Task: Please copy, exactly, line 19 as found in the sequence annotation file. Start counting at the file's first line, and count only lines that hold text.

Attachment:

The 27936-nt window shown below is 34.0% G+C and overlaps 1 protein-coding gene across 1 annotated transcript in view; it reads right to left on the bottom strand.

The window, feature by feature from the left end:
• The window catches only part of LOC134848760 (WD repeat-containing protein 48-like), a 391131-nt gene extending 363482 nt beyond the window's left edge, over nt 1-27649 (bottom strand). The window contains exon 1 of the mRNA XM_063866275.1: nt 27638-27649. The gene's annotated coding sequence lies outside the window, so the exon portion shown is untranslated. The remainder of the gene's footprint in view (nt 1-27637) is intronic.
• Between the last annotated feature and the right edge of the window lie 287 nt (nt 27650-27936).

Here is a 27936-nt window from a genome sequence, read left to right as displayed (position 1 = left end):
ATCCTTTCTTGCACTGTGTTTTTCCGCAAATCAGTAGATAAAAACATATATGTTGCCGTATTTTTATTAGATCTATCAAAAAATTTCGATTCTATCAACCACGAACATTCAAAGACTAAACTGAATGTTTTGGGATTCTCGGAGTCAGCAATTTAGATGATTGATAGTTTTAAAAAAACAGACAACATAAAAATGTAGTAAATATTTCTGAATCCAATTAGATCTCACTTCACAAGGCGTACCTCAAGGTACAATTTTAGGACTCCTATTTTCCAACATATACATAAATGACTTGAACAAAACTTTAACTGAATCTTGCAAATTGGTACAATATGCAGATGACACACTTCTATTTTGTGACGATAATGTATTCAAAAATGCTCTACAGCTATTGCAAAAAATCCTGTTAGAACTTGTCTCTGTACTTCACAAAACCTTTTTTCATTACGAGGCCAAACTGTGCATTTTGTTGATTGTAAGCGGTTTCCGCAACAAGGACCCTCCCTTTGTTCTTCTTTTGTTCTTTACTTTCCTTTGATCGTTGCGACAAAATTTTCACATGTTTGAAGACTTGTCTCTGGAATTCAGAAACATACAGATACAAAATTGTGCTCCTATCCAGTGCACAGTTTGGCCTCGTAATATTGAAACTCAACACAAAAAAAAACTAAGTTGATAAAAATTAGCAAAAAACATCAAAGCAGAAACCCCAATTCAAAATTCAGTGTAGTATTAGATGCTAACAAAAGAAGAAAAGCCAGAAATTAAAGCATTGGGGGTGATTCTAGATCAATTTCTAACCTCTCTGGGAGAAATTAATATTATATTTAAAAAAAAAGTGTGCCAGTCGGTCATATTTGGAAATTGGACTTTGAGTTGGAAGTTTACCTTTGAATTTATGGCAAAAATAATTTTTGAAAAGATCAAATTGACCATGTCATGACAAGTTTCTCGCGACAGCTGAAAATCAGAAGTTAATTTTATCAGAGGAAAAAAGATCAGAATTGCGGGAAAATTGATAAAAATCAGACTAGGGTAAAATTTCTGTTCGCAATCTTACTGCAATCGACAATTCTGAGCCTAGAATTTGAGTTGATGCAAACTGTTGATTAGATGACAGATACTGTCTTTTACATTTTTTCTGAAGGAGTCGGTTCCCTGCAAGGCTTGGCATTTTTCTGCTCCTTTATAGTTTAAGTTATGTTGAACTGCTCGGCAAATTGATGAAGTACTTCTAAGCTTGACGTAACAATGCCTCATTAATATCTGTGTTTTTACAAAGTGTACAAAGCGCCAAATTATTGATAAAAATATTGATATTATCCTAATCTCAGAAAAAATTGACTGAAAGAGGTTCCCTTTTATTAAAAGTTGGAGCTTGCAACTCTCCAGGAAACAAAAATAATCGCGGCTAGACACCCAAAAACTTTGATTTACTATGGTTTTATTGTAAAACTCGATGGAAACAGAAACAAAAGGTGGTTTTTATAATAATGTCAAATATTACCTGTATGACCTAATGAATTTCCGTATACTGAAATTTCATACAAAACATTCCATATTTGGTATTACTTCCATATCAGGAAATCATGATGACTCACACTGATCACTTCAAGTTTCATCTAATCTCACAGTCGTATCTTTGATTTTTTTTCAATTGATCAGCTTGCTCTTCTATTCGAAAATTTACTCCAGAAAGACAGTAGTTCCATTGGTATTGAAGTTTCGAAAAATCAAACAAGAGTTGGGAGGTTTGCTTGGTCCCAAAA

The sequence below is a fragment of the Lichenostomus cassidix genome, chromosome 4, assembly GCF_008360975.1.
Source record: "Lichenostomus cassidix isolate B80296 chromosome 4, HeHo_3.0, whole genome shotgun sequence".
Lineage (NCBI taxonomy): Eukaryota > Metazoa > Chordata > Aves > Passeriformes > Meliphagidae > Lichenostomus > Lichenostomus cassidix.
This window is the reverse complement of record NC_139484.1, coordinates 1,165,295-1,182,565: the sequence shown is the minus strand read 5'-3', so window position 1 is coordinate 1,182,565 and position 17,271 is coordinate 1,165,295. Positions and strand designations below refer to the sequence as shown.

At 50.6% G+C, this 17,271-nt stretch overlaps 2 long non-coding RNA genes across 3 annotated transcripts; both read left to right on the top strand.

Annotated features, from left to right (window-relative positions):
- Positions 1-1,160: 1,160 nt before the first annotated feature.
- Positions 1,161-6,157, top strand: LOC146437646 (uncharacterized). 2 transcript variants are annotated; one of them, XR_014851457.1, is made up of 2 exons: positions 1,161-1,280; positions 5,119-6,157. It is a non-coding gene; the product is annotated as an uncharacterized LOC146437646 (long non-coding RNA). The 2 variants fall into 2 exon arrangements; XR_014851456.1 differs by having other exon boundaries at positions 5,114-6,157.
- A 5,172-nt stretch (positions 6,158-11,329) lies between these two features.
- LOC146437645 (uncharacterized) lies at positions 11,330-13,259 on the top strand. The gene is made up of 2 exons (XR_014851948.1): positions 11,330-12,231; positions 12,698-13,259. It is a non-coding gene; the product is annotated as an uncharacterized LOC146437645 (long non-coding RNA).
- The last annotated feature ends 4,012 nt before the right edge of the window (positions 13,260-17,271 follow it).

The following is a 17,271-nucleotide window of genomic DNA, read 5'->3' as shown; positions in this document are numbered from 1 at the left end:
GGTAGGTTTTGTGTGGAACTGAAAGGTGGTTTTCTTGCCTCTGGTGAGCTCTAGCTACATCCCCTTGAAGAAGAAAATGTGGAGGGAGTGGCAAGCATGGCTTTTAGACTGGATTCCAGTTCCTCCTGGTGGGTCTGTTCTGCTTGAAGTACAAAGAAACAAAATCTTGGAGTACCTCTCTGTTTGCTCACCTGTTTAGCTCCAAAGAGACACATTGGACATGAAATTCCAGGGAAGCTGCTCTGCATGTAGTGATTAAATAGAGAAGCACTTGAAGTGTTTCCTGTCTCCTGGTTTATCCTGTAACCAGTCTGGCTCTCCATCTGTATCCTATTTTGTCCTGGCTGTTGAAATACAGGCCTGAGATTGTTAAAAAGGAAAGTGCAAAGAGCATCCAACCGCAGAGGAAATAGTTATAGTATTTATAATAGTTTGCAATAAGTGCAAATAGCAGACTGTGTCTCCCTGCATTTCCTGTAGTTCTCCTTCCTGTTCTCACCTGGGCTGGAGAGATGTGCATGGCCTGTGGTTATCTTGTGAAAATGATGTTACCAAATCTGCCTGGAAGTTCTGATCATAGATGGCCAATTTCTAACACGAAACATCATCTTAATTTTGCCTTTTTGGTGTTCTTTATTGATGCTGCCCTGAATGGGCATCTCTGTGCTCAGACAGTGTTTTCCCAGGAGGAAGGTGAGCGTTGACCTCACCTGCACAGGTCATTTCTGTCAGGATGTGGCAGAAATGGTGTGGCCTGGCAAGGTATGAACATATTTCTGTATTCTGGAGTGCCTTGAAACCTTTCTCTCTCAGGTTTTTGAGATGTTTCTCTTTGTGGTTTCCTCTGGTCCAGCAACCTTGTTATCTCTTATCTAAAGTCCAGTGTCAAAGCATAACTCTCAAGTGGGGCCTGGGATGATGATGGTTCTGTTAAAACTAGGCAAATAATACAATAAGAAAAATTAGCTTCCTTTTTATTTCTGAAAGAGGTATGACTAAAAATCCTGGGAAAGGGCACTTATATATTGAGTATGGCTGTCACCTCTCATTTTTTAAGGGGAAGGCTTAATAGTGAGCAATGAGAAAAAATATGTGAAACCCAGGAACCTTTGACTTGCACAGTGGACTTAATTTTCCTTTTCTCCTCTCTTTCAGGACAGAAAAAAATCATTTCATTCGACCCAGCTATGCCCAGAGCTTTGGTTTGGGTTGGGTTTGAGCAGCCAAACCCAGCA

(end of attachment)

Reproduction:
GGTAGGTTTTGTGTGGAACTGAAAGGTGGTTTTCTTGCCTCTGGTGAGCTCTAGCTACATCCCCTTGAAGAAGAAAATGTGGAGGGAGTGGCAAGCATGGCTTTTAGACTGGATTCCAGTTCCTCCTGGTGGGTCTGTTCTGCTTGAAGTACAAAGAAACAAAATCTTGGAGTACCTCTCTGTTTGCTCACCTGTTTAGCTCCAAAGAGACACATTGGACATGAAATTCCAGGGAAGCTGCTCTGCATGTAGTGATTAAATAGAGAAGCACTTGAAGTGTTTCCTGTCTCCTGGTTTATCCTGTAACCAGTCTGGCTCTCCATCTGTATCCTATTTTGTCCTGGCTGTTGAAATACAGGCCTGAGATTGTTAAAAAGGAAAGTGCAAAGAGCATCCAACCGCAGAGGAAATAGTTATAGTATTTATAATAGTTTGCAATAAGTGCAAATAGCAGACTGTGTCTCCCTGCATTTCCTGTAGTTCTCCTTCCTGTTCTCACCTGGGCTGGAGAGATGTGCATGGCCTGTGGTTATCTTGTGAAAATGATGTTACCAAATCTGCCTGGAAGTTCTGATCATAGATGGCCAATTTCTAACACGAAACATCATCTTAATTTTGCCTTTTTGGTGTTCTTTATTGATGCTGCCCTGAATGGGCATCTCTGTGCTCAGACAGTGTTTTCCCAGGAGGAAGGTGAGCGTTGACCTCACCTGCACAGGTCATTTCTGTCAGGATGTGGCAGAAATGGTGTGGCCTGGCAAGGTATGAACATATTTCTGTATTCTGGAGTGCCTTGAAACCTTTCTCTCTCAGGTTTTTGAGATGTTTCTCTTTGTGGTTTCCTCTGGTCCAGCAACCTTGTTATCTCTTATCTAAAGTCCAGTGTCAAAGCATAACTCTCAAGTGGGGCCTGGGATGATGATGGTTCTGTTAAAACTAGGCAAATAATACAATAAGAAAAATTAGCTTCCTTTTTATTTCTGAAAGAGGTATGACTAAAAATCCTGGGAAAGGGCACTTATATATTGAGTATGGCTGTCACCTCTCATTTTTTAAGGGGAAGGCTTAATAGTGAGCAATGAGAAAAAATATGTGAAACCCAGGAACCTTTGACTTGCACAGTGGACTTAATTTTCCTTTTCTCCTCTCTTTCAGGACAGAAAAAAATCATTTCATTCGACCCAGCTATGCCCAGAGCTTTGGTTTGGGTTGGGTTTGAGCAGCCAAACCCAGCA